Xconomist of the Week: Ramsinghani On Microinvesting in a Company Town

There is a lot of talk these days in post-industrial American cities like Detroit about transforming the “brawn economy” into the brain economy. Detroit Xconomist Mahendra Ramsinghani, who runs Invest Detroit’s First Step Fund, is on the front lines of that battle to economically recalibrate.

“As a community, generation after generation got up and went to work every day for the Fords or General Motors,” Ramsinghani explains. “Now we’re forced to think differently. That’s helping some and hurting others.”

The First Step Fund is a revolving loan pool supported by the Invest Detroit FoundationTechTownAnn Arbor SPARK, and Automation Alley. Its mission is to provide microfinancing and mentorship to emerging and newly formed small businesses in southeast Michigan that have successfully completed  training programs through qualified business incubators. The fund makes investments of $10,000 to $50,000 in startups and is particularly interested in businesses that are owned by women and minorities. The fund began making investments in 2010, tough times that Ramsinghani says demanded not only swift action but creativity. “We knew we couldn’t do what’s always been done or we wouldn’t make progress,” he says. “We’re looking for passionate, viable companies that are very early stage, a little more mature, and everything in between.”

The mindset of Detroit, Ramsinghani says, has been to build robust products that last a lifetime. Compare that to Silicon Valley, where some of the biggest companies have made their fortunes by building a website, social network, or a mobile app. “That requires a different skill set,” Ramsinghani says. “Our industry here goes in 50- to 100-year cycles. Silicon Valley’s goes in 10-year cycles. It’s not that one is better or worse—each one plays an important part. But we need to understand our DNA and build our ecosystem around what we have.”

What Detroit has, in Ramsinghani’s opinion, are startups like Warren, MI-based Coliant Corporation, which makes the Powerlet products that enable motorcyclists to charge devices like cell phones on the fly. The company was started by a former auto engineer who “refused to accept his fate” of unemployment. Detroit also has startups like First Step loan recipient Wedit, which offers brides and grooms an online approach to capturing and editing their wedding videos. Both companies leveraged local strengths—a region rich in auto suppliers and investors who want to keep young talent in the state after they graduate from college—to make something new. “These are the kinds of rebirthing stories that I find fascinating,” Ramsinghani adds.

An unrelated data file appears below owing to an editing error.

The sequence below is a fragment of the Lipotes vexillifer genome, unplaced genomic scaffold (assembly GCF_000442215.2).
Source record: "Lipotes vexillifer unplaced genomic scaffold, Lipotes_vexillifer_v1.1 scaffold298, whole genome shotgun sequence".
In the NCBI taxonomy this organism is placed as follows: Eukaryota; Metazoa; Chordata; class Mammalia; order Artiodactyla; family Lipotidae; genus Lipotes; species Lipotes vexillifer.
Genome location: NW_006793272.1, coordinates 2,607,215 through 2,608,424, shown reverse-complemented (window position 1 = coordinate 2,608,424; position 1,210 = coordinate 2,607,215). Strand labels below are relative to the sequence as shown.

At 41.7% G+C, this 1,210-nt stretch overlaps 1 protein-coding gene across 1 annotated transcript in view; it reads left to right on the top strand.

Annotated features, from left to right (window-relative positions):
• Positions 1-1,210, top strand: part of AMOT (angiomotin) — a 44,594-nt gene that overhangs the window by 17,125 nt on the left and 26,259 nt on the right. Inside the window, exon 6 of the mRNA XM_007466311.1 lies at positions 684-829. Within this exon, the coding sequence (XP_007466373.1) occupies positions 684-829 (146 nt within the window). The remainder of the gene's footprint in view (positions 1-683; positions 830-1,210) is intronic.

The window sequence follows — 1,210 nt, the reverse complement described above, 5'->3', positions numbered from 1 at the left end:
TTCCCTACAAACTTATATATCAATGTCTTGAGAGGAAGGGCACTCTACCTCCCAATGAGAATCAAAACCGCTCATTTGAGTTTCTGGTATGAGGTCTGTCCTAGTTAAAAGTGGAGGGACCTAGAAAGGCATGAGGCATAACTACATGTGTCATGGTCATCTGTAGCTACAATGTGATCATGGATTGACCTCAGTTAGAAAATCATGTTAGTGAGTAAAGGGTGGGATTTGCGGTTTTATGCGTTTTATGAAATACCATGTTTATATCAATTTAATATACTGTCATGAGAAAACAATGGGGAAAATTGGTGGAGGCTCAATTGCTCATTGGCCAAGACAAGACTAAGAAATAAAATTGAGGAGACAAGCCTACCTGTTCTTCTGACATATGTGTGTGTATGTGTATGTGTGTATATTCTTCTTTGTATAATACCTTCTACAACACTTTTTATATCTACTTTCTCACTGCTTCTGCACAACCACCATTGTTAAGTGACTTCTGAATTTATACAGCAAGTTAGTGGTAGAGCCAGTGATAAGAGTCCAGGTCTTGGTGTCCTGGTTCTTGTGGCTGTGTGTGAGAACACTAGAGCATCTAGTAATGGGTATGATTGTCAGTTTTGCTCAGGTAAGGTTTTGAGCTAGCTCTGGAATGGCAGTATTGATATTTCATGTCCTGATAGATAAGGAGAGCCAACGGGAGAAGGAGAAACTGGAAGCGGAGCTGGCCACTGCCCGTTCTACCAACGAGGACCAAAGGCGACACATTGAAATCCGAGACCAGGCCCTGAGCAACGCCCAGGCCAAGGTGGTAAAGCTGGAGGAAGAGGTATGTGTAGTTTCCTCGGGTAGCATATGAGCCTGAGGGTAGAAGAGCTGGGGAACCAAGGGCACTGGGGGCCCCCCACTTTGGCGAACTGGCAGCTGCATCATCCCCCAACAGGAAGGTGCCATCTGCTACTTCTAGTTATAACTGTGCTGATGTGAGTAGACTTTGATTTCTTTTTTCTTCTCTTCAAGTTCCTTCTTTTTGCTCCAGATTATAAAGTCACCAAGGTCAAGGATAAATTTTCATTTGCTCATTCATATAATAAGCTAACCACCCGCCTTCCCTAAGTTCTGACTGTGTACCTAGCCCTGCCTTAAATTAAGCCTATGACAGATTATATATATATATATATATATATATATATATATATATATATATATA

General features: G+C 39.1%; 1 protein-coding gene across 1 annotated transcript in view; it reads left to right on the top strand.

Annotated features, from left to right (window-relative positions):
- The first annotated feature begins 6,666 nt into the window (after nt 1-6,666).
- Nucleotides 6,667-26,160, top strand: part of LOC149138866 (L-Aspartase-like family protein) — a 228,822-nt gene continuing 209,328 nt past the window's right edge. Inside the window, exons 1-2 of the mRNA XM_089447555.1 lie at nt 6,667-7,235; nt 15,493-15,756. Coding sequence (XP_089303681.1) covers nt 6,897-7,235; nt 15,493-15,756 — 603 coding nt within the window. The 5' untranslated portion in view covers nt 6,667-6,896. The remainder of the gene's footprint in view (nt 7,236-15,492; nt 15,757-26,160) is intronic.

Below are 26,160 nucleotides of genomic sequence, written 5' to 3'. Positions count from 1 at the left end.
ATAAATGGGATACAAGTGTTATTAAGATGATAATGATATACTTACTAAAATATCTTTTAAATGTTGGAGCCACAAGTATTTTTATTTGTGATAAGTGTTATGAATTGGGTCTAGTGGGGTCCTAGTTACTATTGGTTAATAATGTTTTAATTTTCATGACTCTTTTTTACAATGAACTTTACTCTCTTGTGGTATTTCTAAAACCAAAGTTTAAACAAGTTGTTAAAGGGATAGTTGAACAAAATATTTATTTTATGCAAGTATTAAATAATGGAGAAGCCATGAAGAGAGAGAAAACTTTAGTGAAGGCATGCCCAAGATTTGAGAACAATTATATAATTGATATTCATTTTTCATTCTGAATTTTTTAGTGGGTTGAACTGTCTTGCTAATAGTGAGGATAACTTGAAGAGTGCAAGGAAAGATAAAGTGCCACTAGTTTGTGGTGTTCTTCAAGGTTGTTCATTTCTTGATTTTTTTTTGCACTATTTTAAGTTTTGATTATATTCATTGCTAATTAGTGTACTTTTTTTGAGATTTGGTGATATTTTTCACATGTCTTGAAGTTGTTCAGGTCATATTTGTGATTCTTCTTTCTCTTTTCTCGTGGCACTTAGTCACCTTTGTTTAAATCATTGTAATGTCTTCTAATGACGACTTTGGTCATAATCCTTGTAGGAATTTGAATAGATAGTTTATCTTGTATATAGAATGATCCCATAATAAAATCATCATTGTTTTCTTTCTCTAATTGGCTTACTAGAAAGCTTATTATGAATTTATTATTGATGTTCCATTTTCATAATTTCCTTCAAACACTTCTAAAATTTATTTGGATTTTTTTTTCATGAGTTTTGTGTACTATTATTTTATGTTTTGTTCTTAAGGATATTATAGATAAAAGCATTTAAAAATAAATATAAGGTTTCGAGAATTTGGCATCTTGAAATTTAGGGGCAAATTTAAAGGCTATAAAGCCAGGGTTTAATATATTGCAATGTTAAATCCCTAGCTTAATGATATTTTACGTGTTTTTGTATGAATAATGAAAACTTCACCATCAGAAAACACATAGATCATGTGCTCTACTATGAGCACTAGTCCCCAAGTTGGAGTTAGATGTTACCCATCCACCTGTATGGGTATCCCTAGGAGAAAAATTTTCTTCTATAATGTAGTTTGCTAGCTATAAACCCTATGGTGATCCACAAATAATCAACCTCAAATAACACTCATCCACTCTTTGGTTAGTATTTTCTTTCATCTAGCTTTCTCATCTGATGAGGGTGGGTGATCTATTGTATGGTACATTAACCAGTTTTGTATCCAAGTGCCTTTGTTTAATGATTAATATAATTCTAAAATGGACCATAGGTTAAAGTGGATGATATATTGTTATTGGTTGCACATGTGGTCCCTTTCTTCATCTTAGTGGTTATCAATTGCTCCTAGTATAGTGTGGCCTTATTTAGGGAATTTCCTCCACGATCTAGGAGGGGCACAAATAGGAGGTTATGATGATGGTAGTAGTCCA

Ramsinghani was recently part of a delegation of economists representing local nonprofit foundations and government entities that visited Turin, Italy to learn how that city turned itself around after losing approximately 100,000 auto-sector jobs. Turin, often called the Detroit of Italy, was a company town that revolved around Fiat. Turin has diversified its economy by focusing on entrepreneurship and high-tech sectors the way Detroit is trying to do now, but Ramsinghani says what he found most compelling was the way government, the universities, the foundations, and investors were willing to work together. “They developed a master plan and they stuck with it for 15 years,” he says. “They found unity in adversity, and that’s probably the biggest lesson we can learn.”

Where Turin lags behind Detroit, Ramsinghani says, is in the amount of risk capital available for investment—about a tenth of what we have here. Turin will soon be sending its own delegation to Detroit to learn more about the strategies used in Michigan to increase venture capital.

Ramsinghani came to his position leading the First Step Fund after living in Ann Arbor and Lansing, where he served as the Director of Venture Capital Initiatives for the Michigan Economic Development Corporation (MEDC). While at the MEDC, he developed strategies for bolstering Michigan’s venture-capital supply chain and helped shape the legislation responsible for deploying millions of investment dollars through the MEDC’s seed-stage venture funds.

Last year, he wrote a highly regarded book called “The Business of Venture Capital,” a collection of insights from global VC leaders. The idea for the book came from all the time he spent “sitting at the feet” of people who have been in the investment game longer and listening to their advice. “The ground rules never change,” Ramsinghani says. “You’re still asking someone to part with their money and allow you to manage it on their behalf.”

Ramsinghani, who is exceedingly kind in an almost fatherly way, thinks of his investments like kids: The tricky part comes in deciding who needs immediate attention and who needs room to breathe. He has been personally involved in the financing of more than 30 startups, but he hopes that’s just the beginning.

“Detroit is still looked upon by the rest of the world as a place of ruin, or the rust belt,” Ramsinghani says. “To some extent, it will take time to get rid of those biases. I see a lot of good opportunities in southeast Michigan. It’s easier to help entrepreneurs be successful than it was 10 years ago, but it’s still a challenge.”

Sarah Schmid Stevenson is the editor of Xconomy Detroit/Ann Arbor. You can reach her at 313-570-9823 or sschmid@xconomy.com. Follow @XconomyDET_AA

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